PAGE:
Interview with the Primitive Calculators
Mia Timpano: Did behaving in this way [i.e. destroying private property] ever concern you in any sense, or were you truly that bad?
Stuart Grant: I don’t know about the other guys, but for me, but when I first heard the first Ramones album, and the morning “Anarchy in the UK” came out, it was profound change in my life. I felt like all of the sense of rebellion … ’Cause we came off the tail end of the hippy movement and the tail end of the Vietnam War movement. And I personally had a taste that the rebelliousness, the potential for social change had gone sour, and had turned into a sham. And that was reflected in rock and roll through the mega-bands — Yes and ELO, people who had once been in bands in the sixities. They were older than us, but I felt like I didn’t have a voice for my own need for rebelliousness. When I heard that first Ramones album, I felt like something clicked. There was a nihilism, a malicious stupidity and a destructiveness in it that chimed with me. I believed in the Primitive Calculators firmly, with passion, that we were changing the world, that what we were doing was of such cultural and social import that it was a very, very, very serious thing. We were that stupid. And so every time we smashed stuff and broke property, I firmly believed that we were doing good in the world. And that it was a creative act. Propety is theft. We were young.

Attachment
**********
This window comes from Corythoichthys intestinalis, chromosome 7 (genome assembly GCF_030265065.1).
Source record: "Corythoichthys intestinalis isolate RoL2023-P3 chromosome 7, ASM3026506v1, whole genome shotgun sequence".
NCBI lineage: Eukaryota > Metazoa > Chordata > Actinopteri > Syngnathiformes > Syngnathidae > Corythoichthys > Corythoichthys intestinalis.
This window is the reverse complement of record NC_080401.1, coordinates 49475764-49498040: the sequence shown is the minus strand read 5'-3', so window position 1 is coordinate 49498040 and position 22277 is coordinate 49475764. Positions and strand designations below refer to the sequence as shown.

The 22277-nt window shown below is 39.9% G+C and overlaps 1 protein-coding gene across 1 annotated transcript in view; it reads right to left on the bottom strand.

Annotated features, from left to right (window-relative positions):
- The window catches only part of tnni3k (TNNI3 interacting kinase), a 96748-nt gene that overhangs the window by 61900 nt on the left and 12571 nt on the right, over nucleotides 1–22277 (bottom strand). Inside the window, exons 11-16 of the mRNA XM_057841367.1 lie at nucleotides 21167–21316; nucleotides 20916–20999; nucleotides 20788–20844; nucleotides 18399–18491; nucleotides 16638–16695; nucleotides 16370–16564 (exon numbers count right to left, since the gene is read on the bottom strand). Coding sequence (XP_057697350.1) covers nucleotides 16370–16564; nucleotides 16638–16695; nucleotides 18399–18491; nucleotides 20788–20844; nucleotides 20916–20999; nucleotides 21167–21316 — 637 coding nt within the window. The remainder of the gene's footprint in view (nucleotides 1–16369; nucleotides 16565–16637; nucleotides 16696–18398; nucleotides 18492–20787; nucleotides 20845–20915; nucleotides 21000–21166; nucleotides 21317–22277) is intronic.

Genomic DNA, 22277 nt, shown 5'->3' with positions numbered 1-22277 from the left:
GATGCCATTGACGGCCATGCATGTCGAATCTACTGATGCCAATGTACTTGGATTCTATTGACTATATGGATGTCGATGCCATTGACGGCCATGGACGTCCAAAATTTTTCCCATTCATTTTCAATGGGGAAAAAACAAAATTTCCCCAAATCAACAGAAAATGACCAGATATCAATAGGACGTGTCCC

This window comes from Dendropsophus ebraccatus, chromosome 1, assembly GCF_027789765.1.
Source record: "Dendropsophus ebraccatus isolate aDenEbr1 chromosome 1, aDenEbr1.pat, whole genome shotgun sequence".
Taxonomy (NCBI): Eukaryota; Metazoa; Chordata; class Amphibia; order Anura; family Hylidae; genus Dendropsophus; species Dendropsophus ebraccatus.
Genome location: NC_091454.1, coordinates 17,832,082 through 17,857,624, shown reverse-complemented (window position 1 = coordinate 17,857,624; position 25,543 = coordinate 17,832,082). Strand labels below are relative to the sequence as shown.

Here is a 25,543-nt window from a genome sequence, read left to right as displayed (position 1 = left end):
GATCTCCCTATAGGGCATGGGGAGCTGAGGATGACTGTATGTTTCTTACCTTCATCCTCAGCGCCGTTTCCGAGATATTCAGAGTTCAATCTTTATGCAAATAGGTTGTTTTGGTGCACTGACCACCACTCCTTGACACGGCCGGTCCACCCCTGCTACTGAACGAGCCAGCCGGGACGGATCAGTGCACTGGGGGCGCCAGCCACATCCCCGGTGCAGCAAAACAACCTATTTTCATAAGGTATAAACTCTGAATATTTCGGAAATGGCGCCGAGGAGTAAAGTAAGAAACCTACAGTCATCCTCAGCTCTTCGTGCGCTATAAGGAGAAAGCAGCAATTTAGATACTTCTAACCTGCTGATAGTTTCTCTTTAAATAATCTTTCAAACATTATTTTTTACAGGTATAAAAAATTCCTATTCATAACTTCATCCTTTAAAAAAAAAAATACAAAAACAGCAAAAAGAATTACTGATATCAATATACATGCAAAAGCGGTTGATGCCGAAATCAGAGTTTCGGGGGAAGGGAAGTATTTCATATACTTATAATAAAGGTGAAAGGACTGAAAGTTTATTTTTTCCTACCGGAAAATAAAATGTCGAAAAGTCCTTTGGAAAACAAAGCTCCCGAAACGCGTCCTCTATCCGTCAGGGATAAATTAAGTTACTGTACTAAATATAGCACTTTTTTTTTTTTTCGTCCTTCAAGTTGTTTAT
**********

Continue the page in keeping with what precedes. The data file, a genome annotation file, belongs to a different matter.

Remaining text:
Originally broadcast on 3RRR FM 27 Oct 2008.
This interview was also selected for 3RRR’s “Best Of” Music Interviews podcast.